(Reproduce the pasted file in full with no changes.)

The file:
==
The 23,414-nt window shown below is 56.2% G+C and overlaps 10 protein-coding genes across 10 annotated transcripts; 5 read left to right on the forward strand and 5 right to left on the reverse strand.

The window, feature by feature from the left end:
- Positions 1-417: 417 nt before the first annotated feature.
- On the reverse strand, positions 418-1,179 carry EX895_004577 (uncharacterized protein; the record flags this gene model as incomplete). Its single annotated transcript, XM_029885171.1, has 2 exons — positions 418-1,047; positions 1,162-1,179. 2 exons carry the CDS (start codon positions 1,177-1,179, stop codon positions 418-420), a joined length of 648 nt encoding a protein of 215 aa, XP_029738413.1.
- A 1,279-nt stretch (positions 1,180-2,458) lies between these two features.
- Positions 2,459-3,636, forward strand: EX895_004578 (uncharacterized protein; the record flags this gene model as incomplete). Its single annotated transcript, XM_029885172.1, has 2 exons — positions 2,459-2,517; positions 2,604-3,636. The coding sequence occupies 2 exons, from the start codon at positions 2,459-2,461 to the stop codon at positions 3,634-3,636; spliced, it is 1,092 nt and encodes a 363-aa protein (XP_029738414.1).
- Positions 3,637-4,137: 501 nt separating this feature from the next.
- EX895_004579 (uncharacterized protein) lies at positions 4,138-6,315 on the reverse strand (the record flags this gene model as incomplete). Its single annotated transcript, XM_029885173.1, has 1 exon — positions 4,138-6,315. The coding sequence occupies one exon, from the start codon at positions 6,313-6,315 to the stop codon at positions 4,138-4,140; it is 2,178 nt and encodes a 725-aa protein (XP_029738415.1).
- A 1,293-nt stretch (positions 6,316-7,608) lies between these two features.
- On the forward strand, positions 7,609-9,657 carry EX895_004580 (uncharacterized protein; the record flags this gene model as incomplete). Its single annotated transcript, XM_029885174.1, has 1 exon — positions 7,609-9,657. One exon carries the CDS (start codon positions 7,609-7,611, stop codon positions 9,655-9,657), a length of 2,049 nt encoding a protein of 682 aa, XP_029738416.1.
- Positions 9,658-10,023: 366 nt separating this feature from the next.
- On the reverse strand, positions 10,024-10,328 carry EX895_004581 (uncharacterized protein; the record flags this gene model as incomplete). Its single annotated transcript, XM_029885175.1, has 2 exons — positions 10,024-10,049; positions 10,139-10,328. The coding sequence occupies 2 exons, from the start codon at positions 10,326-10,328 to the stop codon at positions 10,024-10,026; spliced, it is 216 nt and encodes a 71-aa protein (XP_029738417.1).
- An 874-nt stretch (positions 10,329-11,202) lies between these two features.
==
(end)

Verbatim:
The 23,414-nt window shown below is 56.2% G+C and overlaps 10 protein-coding genes across 10 annotated transcripts; 5 read left to right on the forward strand and 5 right to left on the reverse strand.

The window, feature by feature from the left end:
- Positions 1-417: 417 nt before the first annotated feature.
- On the reverse strand, positions 418-1,179 carry EX895_004577 (uncharacterized protein; the record flags this gene model as incomplete). Its single annotated transcript, XM_029885171.1, has 2 exons — positions 418-1,047; positions 1,162-1,179. 2 exons carry the CDS (start codon positions 1,177-1,179, stop codon positions 418-420), a joined length of 648 nt encoding a protein of 215 aa, XP_029738413.1.
- A 1,279-nt stretch (positions 1,180-2,458) lies between these two features.
- Positions 2,459-3,636, forward strand: EX895_004578 (uncharacterized protein; the record flags this gene model as incomplete). Its single annotated transcript, XM_029885172.1, has 2 exons — positions 2,459-2,517; positions 2,604-3,636. The coding sequence occupies 2 exons, from the start codon at positions 2,459-2,461 to the stop codon at positions 3,634-3,636; spliced, it is 1,092 nt and encodes a 363-aa protein (XP_029738414.1).
- Positions 3,637-4,137: 501 nt separating this feature from the next.
- EX895_004579 (uncharacterized protein) lies at positions 4,138-6,315 on the reverse strand (the record flags this gene model as incomplete). Its single annotated transcript, XM_029885173.1, has 1 exon — positions 4,138-6,315. The coding sequence occupies one exon, from the start codon at positions 6,313-6,315 to the stop codon at positions 4,138-4,140; it is 2,178 nt and encodes a 725-aa protein (XP_029738415.1).
- A 1,293-nt stretch (positions 6,316-7,608) lies between these two features.
- On the forward strand, positions 7,609-9,657 carry EX895_004580 (uncharacterized protein; the record flags this gene model as incomplete). Its single annotated transcript, XM_029885174.1, has 1 exon — positions 7,609-9,657. One exon carries the CDS (start codon positions 7,609-7,611, stop codon positions 9,655-9,657), a length of 2,049 nt encoding a protein of 682 aa, XP_029738416.1.
- Positions 9,658-10,023: 366 nt separating this feature from the next.
- On the reverse strand, positions 10,024-10,328 carry EX895_004581 (uncharacterized protein; the record flags this gene model as incomplete). Its single annotated transcript, XM_029885175.1, has 2 exons — positions 10,024-10,049; positions 10,139-10,328. The coding sequence occupies 2 exons, from the start codon at positions 10,326-10,328 to the stop codon at positions 10,024-10,026; spliced, it is 216 nt and encodes a 71-aa protein (XP_029738417.1).
- An 874-nt stretch (positions 10,329-11,202) lies between these two features.